ST. JOSEPH — Having St. Joseph’s fireworks on July 3 instead of July 4 this year received high marks from law enforcement officers, city commissioners heard Monday, who recommend continuing the practice next year.
St. Joseph Public Safety Director Steve Neubecker called the July 3 fireworks a “huge success” and said it was the best crowd for fireworks he has seen in his 25 years on the force, in terms of the behavior of the audience and traffic.
While downtown and the beach was busy, there were no arrests for theft, liquor violations or drug offenses, Neubecker said. Officers did write 113 parking tickets, he noted.
City officials decided to switch the date for the fireworks to the same night as other communities in the hope that it would ease congestion. Having the fireworks on July 3 instead of Independence Day also meant that people who worked the next day didn’t have to stay up late. They were launched earlier, at 10 p.m., as well.
Neubecker recommended keeping the date July 3, which will be a Friday next year. Berrien County Sheriff Paul Bailey agreed with Neubecker. He said that, along with St. Joseph, things went smoothly for the displays in South Haven and Baroda on the same night.
Some residents complained that they wouldn’t be able to see both the St. Joseph and Baroda fireworks, as in the past. People who really like fireworks could see them July 3 and on the Fourth in Eau Claire or Berrien Springs, Bailey said.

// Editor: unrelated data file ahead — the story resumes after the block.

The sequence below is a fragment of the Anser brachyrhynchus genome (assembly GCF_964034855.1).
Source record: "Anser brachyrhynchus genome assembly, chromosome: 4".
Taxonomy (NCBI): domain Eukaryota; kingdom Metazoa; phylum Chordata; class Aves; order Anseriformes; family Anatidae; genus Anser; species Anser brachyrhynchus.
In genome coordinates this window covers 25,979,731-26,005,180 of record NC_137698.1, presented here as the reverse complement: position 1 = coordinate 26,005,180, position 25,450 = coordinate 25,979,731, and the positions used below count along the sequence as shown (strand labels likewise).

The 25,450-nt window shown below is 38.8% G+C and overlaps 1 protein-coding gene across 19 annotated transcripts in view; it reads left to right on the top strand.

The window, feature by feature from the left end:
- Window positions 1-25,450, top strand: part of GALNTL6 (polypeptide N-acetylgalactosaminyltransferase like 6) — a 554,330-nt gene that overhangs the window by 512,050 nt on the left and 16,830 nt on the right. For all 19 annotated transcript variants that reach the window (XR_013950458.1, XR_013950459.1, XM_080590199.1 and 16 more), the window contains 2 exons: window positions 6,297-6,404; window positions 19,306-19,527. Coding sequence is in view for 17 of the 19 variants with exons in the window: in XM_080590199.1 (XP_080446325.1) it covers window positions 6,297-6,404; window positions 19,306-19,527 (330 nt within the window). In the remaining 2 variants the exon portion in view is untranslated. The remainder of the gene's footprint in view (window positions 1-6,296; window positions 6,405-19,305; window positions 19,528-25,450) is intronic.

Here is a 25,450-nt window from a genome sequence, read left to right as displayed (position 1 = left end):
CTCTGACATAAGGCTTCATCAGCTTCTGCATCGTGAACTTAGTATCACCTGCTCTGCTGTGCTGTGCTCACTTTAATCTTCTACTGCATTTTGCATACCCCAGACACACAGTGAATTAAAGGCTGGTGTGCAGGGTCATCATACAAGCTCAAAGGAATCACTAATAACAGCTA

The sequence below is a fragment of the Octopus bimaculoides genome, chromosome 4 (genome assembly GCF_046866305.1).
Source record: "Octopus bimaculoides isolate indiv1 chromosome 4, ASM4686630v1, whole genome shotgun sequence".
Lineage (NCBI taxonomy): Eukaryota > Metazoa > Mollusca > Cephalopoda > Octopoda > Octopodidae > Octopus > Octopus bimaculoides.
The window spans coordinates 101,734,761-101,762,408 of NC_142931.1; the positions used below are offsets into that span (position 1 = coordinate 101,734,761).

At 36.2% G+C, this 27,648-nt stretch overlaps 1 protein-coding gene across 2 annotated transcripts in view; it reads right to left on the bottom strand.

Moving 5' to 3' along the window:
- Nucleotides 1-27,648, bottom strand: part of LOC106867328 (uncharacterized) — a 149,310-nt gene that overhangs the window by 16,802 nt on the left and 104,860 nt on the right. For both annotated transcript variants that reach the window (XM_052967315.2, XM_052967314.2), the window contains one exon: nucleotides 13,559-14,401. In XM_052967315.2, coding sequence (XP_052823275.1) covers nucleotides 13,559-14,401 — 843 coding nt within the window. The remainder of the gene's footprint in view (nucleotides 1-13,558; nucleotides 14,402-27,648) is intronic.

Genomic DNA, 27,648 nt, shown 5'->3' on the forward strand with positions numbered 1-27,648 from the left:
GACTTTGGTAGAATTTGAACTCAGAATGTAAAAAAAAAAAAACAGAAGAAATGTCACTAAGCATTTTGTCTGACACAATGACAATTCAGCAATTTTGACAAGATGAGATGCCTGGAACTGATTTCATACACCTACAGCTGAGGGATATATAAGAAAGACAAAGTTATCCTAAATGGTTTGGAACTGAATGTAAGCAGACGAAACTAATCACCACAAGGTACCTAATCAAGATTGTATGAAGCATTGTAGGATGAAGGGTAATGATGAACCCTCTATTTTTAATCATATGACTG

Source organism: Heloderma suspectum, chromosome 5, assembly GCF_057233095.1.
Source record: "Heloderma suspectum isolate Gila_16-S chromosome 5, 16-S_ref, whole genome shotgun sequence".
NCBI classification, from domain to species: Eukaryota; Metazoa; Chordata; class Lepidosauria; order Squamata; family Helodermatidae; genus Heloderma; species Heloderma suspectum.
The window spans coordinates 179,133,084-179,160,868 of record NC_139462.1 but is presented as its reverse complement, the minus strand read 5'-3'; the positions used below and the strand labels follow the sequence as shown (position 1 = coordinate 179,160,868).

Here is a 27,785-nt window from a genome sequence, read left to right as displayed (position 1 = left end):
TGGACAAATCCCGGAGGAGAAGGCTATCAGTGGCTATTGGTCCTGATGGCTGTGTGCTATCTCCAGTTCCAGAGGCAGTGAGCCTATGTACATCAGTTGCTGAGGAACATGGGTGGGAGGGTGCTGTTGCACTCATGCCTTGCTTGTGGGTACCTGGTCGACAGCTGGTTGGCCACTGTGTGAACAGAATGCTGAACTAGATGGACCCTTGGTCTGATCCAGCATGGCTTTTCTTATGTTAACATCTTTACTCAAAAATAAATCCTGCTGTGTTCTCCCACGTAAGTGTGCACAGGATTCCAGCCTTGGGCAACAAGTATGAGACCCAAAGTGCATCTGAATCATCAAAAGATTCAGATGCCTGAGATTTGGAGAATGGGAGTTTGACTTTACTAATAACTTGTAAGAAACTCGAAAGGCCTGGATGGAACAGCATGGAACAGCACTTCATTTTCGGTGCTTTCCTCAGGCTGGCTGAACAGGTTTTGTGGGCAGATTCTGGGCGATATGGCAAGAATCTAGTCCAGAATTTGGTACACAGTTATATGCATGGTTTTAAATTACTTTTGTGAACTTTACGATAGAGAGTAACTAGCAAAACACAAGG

As for the fireworks themselves, resident Janet Dykstra, owner of Kilwin’s ice cream and a donor for the fireworks, said she was “disappointed” by most of the pyrotechnics, although she said the finale was great. “I’m just being honest.”
Gloria Mance, a former member of the Parks Commission, disagreed and said she thought the entire exhibition was great, and worth the extra money spent.
City Manager John Hodgson said 40 percent more shells were fired than last year.
Good behavior seemed to be running rampant. Even the annual Red Bud motocross event over the weekend only saw two arrests, Bailey reported.
“I guess we’ll wave our magic wand for the same thing to happen next year,” Bailey joked.
Commissioner Laura Goos said that traffic seemed to flow better this year. Goos lives on Wayne Street, and said they didn’t see the cars parked there like in previous years.
And even though stores were “packed,” it was not unmanageable, she said.
Commissioner Lynn Todman lives below the bluff, and even though she braced herself for the typical traffic back-ups, she was “shocked” that they didn’t occur this year.
Hodgson said having reserve officers in place to direct traffic near Silver Beach, and cones to steer vehicles in the right direction, made a difference.
“It’s not perfect, but it was better than in past years,” Hodgson said.
Bailey said other beaches saw major traffic back-ups, with cars waiting to get into Warren Dunes lined up all the way to Red Arrow Highway.
Bailey said Silver Beach was packed for the weekend, with the parking lot closing at noon on the Fourth. But major problems were avoided by having extra deputies on patrol, he said. Ten tickets were issued to people who brought alcohol to the beach, and those folks were escorted off the property, the sheriff said, under the county’s “zero tolerance” policy.
There was on citation for careless driving, two arrests under previous warrants, and a citation for a person under 21 smoking marijuana. That person was also kicked off the beach, Bailey said. His department is using more cameras to further monitor the beach.